Progressive points out that Q4 was better than Q3. Given that Q3 includes the run-up to Christmas, that would seem to be a positive for a drinks company, especially if they cut marketing. Again, it is all about the channel.
Speaking of which, Blackwoods Gin has sunk without a trace. It wasn't a bad gin for general drinking and was often good value in supermarkets. A quick Google search suggests it is no longer available anywhere! Another quick Google shows Red Leg to be widely discounted to £16 from a typical price of £20.50 in 2018.
Assets are dominated by a complex interest in Ardgowan Distillery Company. This is a convertible loan note with benefits, but with an interest rate of just 5% and bullet repayment in 10 years, it is difficult to take the valuation at par seriously. Following today's profits warning, the claimed value of the investment in Ardgowan is likely to exceed the entire market capitalisation of Distil, and so a detailed knowledge of it is vital. Here they say:
Progress remains positive at the Ardgowan site, with internal renovation works to the gin building complete, and the still due for installation in May. The team is working closely with Ardgowan to design the visitor experience, with plans to invite trade later this year once works have progressed further across the wider site.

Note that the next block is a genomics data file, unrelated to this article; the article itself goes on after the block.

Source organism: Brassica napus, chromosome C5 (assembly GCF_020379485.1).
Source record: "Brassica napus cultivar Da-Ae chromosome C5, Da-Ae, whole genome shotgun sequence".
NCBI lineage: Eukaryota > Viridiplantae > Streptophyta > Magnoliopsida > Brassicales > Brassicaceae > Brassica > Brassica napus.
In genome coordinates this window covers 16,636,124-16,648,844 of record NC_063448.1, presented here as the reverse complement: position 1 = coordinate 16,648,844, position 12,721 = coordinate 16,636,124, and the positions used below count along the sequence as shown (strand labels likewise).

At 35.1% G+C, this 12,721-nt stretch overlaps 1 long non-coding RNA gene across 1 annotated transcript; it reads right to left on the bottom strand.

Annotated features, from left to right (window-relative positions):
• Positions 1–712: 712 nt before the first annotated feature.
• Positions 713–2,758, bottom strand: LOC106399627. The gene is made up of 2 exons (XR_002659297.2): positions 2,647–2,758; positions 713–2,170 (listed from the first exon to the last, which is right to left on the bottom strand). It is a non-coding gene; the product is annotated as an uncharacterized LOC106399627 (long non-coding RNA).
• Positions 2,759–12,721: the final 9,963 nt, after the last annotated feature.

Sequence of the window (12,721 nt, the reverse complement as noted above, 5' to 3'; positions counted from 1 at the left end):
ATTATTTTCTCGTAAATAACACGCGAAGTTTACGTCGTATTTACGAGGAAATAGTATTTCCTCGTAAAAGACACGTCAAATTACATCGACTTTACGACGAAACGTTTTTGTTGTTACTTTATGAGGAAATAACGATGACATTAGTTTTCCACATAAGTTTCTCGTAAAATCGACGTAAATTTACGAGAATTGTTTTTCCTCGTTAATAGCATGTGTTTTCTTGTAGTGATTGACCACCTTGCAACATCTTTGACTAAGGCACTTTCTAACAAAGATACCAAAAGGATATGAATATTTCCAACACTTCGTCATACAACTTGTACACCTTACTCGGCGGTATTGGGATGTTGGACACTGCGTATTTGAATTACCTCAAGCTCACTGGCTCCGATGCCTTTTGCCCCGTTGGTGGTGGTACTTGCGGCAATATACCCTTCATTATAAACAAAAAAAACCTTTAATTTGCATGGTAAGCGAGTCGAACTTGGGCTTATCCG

How much is a distillery with no still worth? The risk is off the scale here.
De La Rue (DLAR.L) - Trading Update
Another profits warning here:
For FY23, De La Rue expects full year adjusted operating profits to be a mid-single digit percentage below market expectations
And they are setting up for one in 2024 too:
The downturn in Currency, impacting both De La Rue and the wider industry, is causing a significant degree of uncertainty in terms of outlook for FY24. The demand for banknotes has been at the lowest levels for over 20 years, resulting in a low order book going into FY24.
At least net debt is in line:
Net debt as at 25 March 2023 is expected to be in line with market expectations.
However, the balance sheet looks shaky here, even before considering the massive pension deficit.
The board here are under-pressure from activist holder Crystal Amber, who ae seeking to oust the Chairman. Even they are expecting a raise here. In their own update this week, they say:
…the Fund intends to retain sufficient liquidity out of the Initial Consideration to continue to fund growth at GI Dynamics and protect the value of its holding in De La Rue.
Last time De La Rue ran out of cash, a strong update saw the share price rise from 40p to 160p and a £100m placing at 110p. No such luck this time. This week’s miss puts them firmly in Rights Issue territory.
Norcross (NXR.L) - Trading Update
South Africa is weak; the UK is strong. Giving an in-line statement overall. Of course, the reason this is on a forward PE of 5.2x is the size of the pension fund and the policy of aggressive debt-funded expansion in an attempt to outgrow it.